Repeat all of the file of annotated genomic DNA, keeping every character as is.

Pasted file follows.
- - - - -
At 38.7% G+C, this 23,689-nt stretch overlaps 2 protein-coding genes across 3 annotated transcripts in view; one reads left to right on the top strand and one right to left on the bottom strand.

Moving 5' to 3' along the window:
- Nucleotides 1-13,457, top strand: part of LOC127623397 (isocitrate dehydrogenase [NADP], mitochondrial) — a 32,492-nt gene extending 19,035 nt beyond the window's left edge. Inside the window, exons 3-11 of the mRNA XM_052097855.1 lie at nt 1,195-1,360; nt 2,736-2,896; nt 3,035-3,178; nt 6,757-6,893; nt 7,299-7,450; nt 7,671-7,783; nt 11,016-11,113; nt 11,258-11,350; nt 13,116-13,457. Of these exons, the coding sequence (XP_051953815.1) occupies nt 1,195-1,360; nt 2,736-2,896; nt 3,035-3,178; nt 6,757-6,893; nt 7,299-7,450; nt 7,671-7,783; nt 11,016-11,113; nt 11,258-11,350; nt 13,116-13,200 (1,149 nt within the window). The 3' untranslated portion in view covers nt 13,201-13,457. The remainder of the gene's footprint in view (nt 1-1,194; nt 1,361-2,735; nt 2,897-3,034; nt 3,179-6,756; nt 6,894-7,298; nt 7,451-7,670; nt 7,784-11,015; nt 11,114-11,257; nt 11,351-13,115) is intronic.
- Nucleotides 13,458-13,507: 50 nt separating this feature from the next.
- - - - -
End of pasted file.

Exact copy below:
At 38.7% G+C, this 23,689-nt stretch overlaps 2 protein-coding genes across 3 annotated transcripts in view; one reads left to right on the top strand and one right to left on the bottom strand.

Moving 5' to 3' along the window:
- Nucleotides 1-13,457, top strand: part of LOC127623397 (isocitrate dehydrogenase [NADP], mitochondrial) — a 32,492-nt gene extending 19,035 nt beyond the window's left edge. Inside the window, exons 3-11 of the mRNA XM_052097855.1 lie at nt 1,195-1,360; nt 2,736-2,896; nt 3,035-3,178; nt 6,757-6,893; nt 7,299-7,450; nt 7,671-7,783; nt 11,016-11,113; nt 11,258-11,350; nt 13,116-13,457. Of these exons, the coding sequence (XP_051953815.1) occupies nt 1,195-1,360; nt 2,736-2,896; nt 3,035-3,178; nt 6,757-6,893; nt 7,299-7,450; nt 7,671-7,783; nt 11,016-11,113; nt 11,258-11,350; nt 13,116-13,200 (1,149 nt within the window). The 3' untranslated portion in view covers nt 13,201-13,457. The remainder of the gene's footprint in view (nt 1-1,194; nt 1,361-2,735; nt 2,897-3,034; nt 3,179-6,756; nt 6,894-7,298; nt 7,451-7,670; nt 7,784-11,015; nt 11,114-11,257; nt 11,351-13,115) is intronic.
- Nucleotides 13,458-13,507: 50 nt separating this feature from the next.